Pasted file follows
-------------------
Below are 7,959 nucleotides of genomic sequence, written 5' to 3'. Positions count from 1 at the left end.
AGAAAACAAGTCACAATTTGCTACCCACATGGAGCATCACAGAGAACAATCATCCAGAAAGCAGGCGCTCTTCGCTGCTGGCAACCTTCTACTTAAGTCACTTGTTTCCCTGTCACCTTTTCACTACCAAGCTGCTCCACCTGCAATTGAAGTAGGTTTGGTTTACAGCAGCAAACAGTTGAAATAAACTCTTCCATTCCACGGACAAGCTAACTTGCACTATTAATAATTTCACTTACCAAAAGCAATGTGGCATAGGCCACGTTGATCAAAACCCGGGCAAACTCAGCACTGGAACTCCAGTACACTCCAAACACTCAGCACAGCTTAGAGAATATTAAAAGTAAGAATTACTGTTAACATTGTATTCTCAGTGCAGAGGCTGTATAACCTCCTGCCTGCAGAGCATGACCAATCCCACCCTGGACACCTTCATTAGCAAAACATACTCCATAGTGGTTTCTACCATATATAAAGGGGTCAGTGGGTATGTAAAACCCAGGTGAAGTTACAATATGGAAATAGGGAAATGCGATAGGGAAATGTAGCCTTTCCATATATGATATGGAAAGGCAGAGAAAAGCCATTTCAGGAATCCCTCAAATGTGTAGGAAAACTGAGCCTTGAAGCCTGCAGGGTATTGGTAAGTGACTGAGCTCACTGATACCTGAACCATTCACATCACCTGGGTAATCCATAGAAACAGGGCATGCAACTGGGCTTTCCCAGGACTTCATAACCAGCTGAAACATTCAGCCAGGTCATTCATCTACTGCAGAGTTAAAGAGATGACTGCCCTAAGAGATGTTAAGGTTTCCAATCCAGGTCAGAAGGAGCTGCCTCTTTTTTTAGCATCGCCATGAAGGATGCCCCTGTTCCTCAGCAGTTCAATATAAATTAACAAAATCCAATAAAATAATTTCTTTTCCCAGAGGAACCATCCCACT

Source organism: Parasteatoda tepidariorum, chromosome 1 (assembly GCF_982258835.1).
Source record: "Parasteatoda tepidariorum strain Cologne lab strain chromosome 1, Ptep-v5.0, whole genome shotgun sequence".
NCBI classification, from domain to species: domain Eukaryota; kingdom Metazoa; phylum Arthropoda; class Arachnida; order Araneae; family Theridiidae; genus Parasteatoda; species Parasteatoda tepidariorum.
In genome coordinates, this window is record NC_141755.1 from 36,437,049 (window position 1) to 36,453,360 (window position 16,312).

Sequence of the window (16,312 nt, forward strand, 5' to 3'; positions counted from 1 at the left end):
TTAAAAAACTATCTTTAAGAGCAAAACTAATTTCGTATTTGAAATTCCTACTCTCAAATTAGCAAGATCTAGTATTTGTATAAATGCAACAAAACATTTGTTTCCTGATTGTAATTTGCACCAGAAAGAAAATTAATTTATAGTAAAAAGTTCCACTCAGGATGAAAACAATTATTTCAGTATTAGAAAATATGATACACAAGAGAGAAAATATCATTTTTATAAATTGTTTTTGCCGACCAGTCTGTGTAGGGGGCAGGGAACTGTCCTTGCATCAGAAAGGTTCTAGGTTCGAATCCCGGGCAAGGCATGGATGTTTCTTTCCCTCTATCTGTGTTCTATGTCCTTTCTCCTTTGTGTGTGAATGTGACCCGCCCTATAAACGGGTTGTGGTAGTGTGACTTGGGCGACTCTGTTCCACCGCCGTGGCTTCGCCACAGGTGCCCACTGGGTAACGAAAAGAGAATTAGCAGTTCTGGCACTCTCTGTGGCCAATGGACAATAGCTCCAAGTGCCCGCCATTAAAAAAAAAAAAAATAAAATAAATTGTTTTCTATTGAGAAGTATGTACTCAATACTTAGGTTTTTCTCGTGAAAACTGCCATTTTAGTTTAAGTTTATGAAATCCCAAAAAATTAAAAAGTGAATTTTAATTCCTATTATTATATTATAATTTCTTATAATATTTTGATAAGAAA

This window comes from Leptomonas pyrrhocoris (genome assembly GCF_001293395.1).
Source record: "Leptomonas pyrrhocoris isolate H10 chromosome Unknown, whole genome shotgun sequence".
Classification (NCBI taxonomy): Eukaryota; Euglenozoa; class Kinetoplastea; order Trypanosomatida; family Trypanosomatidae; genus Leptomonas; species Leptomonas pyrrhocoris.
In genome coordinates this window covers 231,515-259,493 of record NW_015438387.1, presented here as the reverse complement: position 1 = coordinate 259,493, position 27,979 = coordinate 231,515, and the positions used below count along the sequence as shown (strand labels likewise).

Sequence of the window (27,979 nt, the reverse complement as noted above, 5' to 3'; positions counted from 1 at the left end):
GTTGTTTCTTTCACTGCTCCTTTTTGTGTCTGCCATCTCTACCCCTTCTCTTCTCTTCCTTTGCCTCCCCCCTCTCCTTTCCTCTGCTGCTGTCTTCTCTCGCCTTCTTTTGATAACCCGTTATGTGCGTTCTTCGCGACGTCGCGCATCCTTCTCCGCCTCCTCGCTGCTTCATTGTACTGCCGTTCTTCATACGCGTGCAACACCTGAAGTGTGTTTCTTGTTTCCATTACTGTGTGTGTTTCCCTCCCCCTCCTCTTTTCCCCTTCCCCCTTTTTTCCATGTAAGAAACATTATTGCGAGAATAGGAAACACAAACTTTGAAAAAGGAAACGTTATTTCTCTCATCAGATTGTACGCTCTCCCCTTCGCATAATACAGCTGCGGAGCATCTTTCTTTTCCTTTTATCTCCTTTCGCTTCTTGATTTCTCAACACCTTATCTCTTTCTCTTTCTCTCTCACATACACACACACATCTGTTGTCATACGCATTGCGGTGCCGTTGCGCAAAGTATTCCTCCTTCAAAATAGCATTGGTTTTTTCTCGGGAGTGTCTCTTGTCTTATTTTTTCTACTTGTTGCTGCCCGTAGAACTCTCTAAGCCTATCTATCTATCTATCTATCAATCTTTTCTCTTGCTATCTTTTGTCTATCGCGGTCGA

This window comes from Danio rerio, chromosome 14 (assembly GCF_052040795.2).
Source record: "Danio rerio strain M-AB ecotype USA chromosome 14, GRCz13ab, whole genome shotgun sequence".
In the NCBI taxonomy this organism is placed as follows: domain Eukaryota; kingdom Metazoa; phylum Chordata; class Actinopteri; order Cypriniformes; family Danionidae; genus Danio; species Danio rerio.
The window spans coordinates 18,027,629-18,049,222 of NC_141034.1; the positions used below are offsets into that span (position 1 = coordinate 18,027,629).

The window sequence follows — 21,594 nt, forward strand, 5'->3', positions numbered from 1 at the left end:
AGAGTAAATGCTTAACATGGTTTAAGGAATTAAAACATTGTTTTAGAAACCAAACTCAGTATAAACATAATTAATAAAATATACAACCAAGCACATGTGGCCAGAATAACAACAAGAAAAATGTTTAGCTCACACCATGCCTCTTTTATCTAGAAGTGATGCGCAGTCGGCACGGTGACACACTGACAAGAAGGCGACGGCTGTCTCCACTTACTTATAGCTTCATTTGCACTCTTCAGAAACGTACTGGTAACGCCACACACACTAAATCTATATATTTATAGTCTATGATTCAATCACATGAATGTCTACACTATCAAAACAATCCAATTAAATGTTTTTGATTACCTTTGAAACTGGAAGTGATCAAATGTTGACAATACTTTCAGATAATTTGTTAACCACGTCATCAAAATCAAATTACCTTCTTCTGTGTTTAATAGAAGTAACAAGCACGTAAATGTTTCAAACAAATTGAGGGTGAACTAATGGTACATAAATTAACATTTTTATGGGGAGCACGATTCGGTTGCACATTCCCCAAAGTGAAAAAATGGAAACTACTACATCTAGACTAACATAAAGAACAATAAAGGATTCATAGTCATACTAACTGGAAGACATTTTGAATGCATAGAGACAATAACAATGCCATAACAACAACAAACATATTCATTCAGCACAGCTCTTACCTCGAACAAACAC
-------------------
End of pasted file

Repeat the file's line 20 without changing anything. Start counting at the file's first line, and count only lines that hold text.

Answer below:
AGAGTAAATGCTTAACATGGTTTAAGGAATTAAAACATTGTTTTAGAAACCAAACTCAGTATAAACATAATTAATAAAATATACAACCAAGCACATGTGGCCAGAATAACAACAAGAAAAATGTTTAGCTCACACCATGCCTCTTTTATCTAGAAGTGATGCGCAGTCGGCACGGTGACACACTGACAAGAAGGCGACGGCTGTCTCCACTTACTTATAGCTTCATTTGCACTCTTCAGAAACGTACTGGTAACGCCACACACACTAAATCTATATATTTATAGTCTATGATTCAATCACATGAATGTCTACACTATCAAAACAATCCAATTAAATGTTTTTGATTACCTTTGAAACTGGAAGTGATCAAATGTTGACAATACTTTCAGATAATTTGTTAACCACGTCATCAAAATCAAATTACCTTCTTCTGTGTTTAATAGAAGTAACAAGCACGTAAATGTTTCAAACAAATTGAGGGTGAACTAATGGTACATAAATTAACATTTTTATGGGGAGCACGATTCGGTTGCACATTCCCCAAAGTGAAAAAATGGAAACTACTACATCTAGACTAACATAAAGAACAATAAAGGATTCATAGTCATACTAACTGGAAGACATTTTGAATGCATAGAGACAATAACAATGCCATAACAACAACAAACATATTCATTCAGCACAGCTCTTACCTCGAACAAACAC